Access to sustainable sources of energy is a major challenge for poverty alleviation and forest conservation across the tropics. In Africa more than 650 million people live without access to electricity. Lack of electricity and a continued reliance on wood and charcoal for energy not only causes health problems and deprives people of opportunities for education but is an ongoing cause of deforestation. In many parts of Africa the collection of fuel wood for cooking and heating is the leading cause of forest loss and degradation. Providing sustainable energy to remote rural communities is the focus of a UBoC project in Tanzania run by the Tongwe Trust and Fauna and Flora International. With support from Premier Farnell the project has provided solar fridges for the storage of vaccines in local village dispensaries. The next exciting stage of this project will start in the New Year (more information available shortly). Meanwhile researchers at the University of Leeds have studied how projected changes to climate over the coming century will impact the amount of electricity generated by solar power.
I was delighted to learn this week that the Brazilian construction company planning to build one of the dams on Ashaninka land in the Peruvian Amazon has withdrawn from the project saying that it will ‘respect the opinion of local populations’ . The Bettys and Taylor/UBoC project with The Rainforest Foundation UK has played a key role in this decision through its work with Central Ashaninka del Rio Ene (CARE), helping to make the voice of indigenous communities heard. Continue reading Plans for Dam Withdrawn
See articles here where Philip Fearnside explains how Dams in the rainforest emit tonnes of methane from rotting plant matter
During the last decade, roughly 13 million hectares of forest were lost through deforestation each year; this is a reduction from the 16 million hectares deforested annually in the 1990s, but is still an alarmingly high amount. However, the net change in forested area for the same period was a loss of only 5.2 million hectares per year; reflecting the significant amount of natural forest recovery and deliberate afforestation that has occurred. Continue reading How good are China’s new forests for the climate?
Well done to one of our project sponsors, Premier Farnell who was recognized this week in the Yorkshire Post Excellence in Business Awards as the winner of the large company category. Continue reading UBoC Sponsor is Yorkshire Post Winner
Forest carbon projects set records in 2010, trading $178 million for 30.1 million tonnes of carbon dioxide equivalent (MtCO2e). This is nearly a 50% increase over 2009 which was itself a record breaking year. The large surge in the forest carbon market was driven largely by Reduced Emissions from Deforestation and Forest Degradation (REDD) projects. Continue reading Forest carbon projects trade $178 million in 2010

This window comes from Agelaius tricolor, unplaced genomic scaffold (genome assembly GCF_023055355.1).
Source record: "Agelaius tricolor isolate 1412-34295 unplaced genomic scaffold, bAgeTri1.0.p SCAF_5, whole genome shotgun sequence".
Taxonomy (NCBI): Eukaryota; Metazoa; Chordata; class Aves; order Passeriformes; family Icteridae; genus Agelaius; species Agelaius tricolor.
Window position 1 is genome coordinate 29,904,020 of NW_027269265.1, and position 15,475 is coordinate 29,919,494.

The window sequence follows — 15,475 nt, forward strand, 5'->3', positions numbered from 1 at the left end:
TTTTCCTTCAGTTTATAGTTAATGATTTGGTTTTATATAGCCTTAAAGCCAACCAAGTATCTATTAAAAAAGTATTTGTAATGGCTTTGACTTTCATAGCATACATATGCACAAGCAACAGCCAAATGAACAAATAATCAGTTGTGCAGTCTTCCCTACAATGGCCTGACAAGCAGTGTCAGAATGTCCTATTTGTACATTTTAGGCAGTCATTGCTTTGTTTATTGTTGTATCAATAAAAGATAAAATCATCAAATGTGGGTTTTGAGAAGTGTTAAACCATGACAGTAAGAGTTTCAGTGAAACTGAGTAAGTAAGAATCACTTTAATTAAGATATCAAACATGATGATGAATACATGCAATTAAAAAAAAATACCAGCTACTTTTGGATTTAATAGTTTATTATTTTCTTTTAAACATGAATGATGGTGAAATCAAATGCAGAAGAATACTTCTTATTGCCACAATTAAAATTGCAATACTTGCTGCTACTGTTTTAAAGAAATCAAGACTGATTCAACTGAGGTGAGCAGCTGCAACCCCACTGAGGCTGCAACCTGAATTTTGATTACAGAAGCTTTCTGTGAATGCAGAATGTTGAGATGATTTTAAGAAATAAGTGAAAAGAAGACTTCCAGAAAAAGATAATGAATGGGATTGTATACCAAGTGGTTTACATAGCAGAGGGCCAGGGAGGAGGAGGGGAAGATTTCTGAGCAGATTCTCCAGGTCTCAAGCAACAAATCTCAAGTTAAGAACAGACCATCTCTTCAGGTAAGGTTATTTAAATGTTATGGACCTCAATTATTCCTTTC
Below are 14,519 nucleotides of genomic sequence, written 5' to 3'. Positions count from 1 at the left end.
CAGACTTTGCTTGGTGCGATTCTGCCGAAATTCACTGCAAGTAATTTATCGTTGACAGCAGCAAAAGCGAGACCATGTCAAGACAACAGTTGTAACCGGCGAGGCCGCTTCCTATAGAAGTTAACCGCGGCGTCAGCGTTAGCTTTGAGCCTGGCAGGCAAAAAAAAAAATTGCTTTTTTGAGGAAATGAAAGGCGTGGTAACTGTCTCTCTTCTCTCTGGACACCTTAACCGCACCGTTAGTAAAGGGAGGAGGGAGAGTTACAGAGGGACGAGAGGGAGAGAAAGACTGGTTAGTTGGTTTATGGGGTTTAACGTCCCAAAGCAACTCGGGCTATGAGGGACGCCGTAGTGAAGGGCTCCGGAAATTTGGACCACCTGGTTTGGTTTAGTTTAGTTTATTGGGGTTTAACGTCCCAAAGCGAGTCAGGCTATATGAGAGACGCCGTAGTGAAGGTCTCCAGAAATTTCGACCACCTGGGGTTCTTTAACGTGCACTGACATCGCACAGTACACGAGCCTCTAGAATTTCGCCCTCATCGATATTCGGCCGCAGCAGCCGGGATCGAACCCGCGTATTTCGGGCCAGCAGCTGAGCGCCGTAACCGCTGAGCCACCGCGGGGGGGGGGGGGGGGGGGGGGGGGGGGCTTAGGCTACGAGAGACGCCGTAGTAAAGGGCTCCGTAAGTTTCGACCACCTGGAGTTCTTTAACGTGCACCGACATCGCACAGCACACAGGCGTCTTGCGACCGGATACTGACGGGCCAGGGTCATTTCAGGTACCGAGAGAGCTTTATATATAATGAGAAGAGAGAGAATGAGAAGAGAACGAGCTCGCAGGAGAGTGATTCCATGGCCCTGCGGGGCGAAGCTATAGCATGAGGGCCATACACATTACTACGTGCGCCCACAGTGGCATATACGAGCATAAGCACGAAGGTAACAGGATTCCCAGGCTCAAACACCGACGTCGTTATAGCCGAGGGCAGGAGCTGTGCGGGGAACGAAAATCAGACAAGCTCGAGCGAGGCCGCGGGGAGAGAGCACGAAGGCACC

Each year large areas of Amazon forest are cleared to make way for cattle pasture in a process called slash and burn. Trees are cut and left to dry before being burnt. As well as releasing large quantities of carbon dioxide these fires emit substantial amounts of smoke into the atmosphere which can cause air quality problems and additional impacts on climate. Black carbon within the smoke particles causes the particles to absorb radiation and warm climate. The smoke particles can also influence the properties of clouds (causing warming or a cooling) and can result in changes to rainfall patterns potentially delaying the start of the wet season. The overall climate impact of the smoke particles is not well known. Continue reading SAMBBA
Up in Smoke, a documentary about slash and burn agriculture and the attempts on the Inga Foundation to find a solution airs tonight (Tuesday 27th September, 10pm) on More 4. The program, which took 4 years to film, describes the attempts on Mike Hands and the Inga Foundation to stop slash and burn agriculture in Honduras.
The Inga Foundation is one of our project partners, see here for more information on their project. Dominick Spracklen
It was with great sadness that I learnt that Wangari Maathai had died on Sunday, aged 71. Founder of the Kenyan Green Belt movement that mobilised impoverished Kenyan women to plant 45 million trees, she was one of the first to understand that environmental protection has a vital role to play in economic and social progress. Continue reading Tribute to a Visionary
Deforestation in the rainforests of West Africa reduces rainfall over other parts off the forest, according to new University of Leeds research -see link for details: Rainforest research by the University of Leeds